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Our Family, Our Christmas Traditions

Just 2 more sleeps until Father Christmas arrives! I am Spanish and hubby is Scottish. Until now we have celebrated Christmas in a very loose manner. But now we have a baby, and we want our baby to learn both traditions. We will take our favourite things from each side and make our own way of celebrating the festive season. Our family, our Christmas traditions.

Scottish Christmas Santa

Scottish Christmas

Our Scottish side of the family gets their Christmas gifts from Santa and from family members on Christmas day. Children will leave a glass of milk and cookies for Santa to eat when he visits. Stockings are hung at the end of the bed for Santa to fill them with small gifts and treats. Santa also leaves 1 gift under the tree. The rest of the gifts are from family.

Christmas dinner is served on the 25th of December in the early afternoon. It is usually roast turkey, roast potatoes, mashed turnips and all the trimmings. Yorkshire puddings, pigs in blankets and Brussels sprouts are also on the menu.

Some Scots burn a twig of the rowan tree on Christmas Day as a way to clear away bad feelings of jealousy or mistrust between family members, neighbours, or friends. Another common tradition is to put the Christmas Wish List in the chimney of a lit fireplace. Enabling the list to fly all the way to Santa to grant their wishes.

The 26th is Boxing Day and its time for cold turkey sandwiches and left overs made into stovies!

New Year’s Eve is known as Hogmany in Scotland, and one of the best is in Comrie, at the southern highlands. Felled birch trees become the flaming torches of the Comrie Flambeaux soaked in paraffin and tar. They are lit, at the stroke of midnight on New Year’s Eve, the flaming part of the torches can be as much as ten feet long. After the countdown to midnight everyone sings Auld Lang Syne. Fireworks and lots of hand shaking, hugs, booze and kisses ensue.

The first person to visit your house on New Year’s Day is know as the First Footer. This person must bear gifts for good luck.

Spanish Christmas Wise Men

Spanish Christmas

Our Spanish side of the family has their main Christmas meal on the evening of the 24th of December. This is known as Nochebuena. On Nochebuena it is common to start with cold meats and cheeses. Prawns are also an important part of the feast. For the main course, roasted pork or lamb are popular choices.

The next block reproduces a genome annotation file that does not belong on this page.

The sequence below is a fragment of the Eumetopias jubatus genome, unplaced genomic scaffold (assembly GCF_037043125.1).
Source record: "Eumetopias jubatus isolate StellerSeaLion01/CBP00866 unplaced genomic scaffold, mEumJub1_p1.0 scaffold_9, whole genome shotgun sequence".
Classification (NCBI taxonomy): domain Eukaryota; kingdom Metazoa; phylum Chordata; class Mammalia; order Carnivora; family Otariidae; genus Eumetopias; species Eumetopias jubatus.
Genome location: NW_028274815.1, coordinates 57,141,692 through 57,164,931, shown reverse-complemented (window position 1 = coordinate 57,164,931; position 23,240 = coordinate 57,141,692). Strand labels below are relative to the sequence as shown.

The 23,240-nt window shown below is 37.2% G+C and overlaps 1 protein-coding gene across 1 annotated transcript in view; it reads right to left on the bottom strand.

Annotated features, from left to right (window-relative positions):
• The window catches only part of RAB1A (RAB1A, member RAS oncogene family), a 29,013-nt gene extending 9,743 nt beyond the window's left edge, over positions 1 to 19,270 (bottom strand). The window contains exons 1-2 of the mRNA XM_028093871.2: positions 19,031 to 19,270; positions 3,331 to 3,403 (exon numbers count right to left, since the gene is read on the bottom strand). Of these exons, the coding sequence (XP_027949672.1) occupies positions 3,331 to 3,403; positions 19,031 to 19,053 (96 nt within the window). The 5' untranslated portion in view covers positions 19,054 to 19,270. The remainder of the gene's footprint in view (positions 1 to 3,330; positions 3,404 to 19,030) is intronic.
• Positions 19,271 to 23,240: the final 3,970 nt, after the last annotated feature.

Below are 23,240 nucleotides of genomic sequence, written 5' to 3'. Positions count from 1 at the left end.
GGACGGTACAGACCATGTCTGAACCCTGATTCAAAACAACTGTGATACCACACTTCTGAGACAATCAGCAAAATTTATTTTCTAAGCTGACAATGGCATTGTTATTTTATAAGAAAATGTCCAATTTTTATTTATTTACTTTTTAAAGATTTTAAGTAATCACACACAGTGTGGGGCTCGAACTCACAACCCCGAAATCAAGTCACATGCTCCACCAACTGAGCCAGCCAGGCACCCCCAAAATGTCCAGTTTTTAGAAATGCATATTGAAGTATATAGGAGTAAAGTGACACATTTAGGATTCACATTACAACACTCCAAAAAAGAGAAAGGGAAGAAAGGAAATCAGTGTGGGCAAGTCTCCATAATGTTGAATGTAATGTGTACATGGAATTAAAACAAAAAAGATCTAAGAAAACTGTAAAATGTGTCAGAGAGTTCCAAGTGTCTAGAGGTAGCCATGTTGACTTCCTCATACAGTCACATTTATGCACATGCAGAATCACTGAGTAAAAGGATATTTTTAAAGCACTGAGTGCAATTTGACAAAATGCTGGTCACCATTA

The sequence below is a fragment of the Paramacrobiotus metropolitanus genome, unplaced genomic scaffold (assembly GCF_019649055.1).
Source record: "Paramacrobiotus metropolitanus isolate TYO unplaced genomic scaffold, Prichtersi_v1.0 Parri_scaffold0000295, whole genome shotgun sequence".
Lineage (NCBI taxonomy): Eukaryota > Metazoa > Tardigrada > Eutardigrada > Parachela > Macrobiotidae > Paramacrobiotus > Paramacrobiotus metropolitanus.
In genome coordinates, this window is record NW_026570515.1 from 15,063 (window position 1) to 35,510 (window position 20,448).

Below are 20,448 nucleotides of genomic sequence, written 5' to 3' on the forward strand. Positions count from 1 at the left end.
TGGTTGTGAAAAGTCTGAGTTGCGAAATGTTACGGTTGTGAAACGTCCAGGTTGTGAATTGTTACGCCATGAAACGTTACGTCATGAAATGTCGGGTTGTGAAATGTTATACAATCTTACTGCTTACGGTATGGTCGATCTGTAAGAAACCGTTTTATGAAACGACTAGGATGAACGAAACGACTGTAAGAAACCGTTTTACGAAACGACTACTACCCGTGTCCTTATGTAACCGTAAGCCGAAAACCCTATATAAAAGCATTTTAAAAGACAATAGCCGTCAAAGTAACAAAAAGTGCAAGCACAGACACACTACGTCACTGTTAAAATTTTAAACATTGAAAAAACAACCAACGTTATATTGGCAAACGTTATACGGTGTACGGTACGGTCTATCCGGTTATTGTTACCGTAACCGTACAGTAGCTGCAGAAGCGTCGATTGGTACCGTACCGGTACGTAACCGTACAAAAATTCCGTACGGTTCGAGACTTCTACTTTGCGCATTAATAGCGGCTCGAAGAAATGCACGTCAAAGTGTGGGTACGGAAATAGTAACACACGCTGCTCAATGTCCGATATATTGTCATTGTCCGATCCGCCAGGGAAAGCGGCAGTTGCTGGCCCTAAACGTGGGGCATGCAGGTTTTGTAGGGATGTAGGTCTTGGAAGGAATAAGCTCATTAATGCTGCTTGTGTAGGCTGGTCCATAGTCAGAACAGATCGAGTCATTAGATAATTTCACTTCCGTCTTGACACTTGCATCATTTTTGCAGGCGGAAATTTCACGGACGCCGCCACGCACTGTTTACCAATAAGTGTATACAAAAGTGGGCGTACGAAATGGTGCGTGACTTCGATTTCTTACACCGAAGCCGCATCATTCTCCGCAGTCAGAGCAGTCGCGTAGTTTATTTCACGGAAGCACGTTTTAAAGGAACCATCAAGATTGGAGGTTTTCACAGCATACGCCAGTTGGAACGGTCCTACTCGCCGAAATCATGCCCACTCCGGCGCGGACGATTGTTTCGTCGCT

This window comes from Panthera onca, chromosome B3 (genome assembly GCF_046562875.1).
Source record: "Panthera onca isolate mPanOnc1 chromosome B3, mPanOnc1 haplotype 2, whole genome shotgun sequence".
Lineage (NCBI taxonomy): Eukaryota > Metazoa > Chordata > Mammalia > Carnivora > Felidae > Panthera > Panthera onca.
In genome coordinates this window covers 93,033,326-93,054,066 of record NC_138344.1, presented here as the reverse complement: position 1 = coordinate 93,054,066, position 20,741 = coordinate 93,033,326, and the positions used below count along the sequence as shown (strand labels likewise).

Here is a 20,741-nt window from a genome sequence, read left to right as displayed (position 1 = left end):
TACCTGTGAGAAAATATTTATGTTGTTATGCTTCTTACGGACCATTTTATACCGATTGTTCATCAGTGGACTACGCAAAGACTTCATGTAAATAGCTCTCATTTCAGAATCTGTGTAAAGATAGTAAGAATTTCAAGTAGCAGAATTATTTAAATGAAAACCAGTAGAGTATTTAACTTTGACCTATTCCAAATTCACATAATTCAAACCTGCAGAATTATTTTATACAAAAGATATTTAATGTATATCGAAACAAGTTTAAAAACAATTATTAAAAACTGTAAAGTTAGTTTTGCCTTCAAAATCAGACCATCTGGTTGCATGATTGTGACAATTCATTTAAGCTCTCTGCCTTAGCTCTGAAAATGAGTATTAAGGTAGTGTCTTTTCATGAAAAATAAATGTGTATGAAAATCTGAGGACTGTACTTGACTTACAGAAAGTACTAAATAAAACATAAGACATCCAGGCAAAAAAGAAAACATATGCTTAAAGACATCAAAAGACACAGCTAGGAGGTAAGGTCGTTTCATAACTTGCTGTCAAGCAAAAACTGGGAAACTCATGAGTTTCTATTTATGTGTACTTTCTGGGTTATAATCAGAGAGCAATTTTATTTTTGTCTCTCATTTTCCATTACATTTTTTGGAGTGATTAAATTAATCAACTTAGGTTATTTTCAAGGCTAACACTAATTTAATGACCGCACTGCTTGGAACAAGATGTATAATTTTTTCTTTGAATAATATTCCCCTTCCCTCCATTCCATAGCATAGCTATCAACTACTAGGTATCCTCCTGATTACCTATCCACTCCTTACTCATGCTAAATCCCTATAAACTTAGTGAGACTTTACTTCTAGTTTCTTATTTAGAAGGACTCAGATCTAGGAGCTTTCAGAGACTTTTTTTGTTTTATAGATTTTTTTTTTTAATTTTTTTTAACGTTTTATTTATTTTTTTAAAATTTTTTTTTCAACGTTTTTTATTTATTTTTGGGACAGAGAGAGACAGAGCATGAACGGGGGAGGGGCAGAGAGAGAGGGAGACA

On Christmas day the children might get a gift form Santa, but this is not our tradition. It has only become popular in he last decade due to television. Families will get together on Christmas day and have a light meal such as fish soup.

Another important tradition we have is on New Year’s Eve. In Spain it is important to wear red underwear for good luck and to eat twelve grapes at midnight with the twelve strokes of the clock. Each grape eaten represents a month of the year.

In Spain we get our gifts on the morning of the 6th of January. This day is known as Epiphany, and it is when the three Wise Men presented their gifts to baby Jesus. This is my personal favourite part of the Christmas traditions.

On the 5th of January there is a parade where the three Wise Men arrive at the city and throw candy for the children to catch. Before going to bed children leave a dram of anis for the wise men to drink and a bucket of water for the camels. They also leave their shoes out for them to be filled with sweets. On the morning of the 6th it is also tradition to eat Roscón de Reyes. This is a cake in the shape of a large ring with candied fruit on top. The cake can be filled with cream. There are also a small gift and a bean inside the cake. The person that finds the gift will be named king for the day, and whoever finds the bean has to pay for the cake!

Christmas Baby Our Christmas

Our Family, Our Christmas Traditions

The first thing we decided to agree on was how many gifts LC will get for Christmas and when. I read once something about the ideal number of gifts being 4: something they want, something they need, something to wear and something to read. We really like this idea. He will still be getting gifts from our family aswell, so we don’t want to get him too many things. Since we have 2 gifting dates LC will get 2 gifts on the 25th of December and 2 gifts on the 6th of January. He will also get his stocking filled by Santa. And we will eat Roscón de Reyes on the day of Epiphany. We have already pre-ordered our Roscón at Las Delicias, a great wee Spanish shop in Edinburgh.

This year we will skip Nochebuena because LC is only 29 weeks old and not fully weaning yet. But next year we will do a nice dinner on the 24th and a big Christmas dinner on the 25th.


For New Year / Hogmany we will celebrate eating our 12 grapes at midnight and singing Auld Lang Syne after.

There are 12 days between the Christmas day and the Epiphany (the 12 days of Christmas). We are thinking of doing some sort of advent/countdown to tie the 2 Christmas dates together. I want to watch a different Christmas movie everyday for these 12 days. My husband is not sure he will handle so much Christmas spirit… we might wait until next year to start this tradition. Maybe we can read a Christmas story instead.

Is there anything special you do with your family? We would love to hear about it in the comments below.

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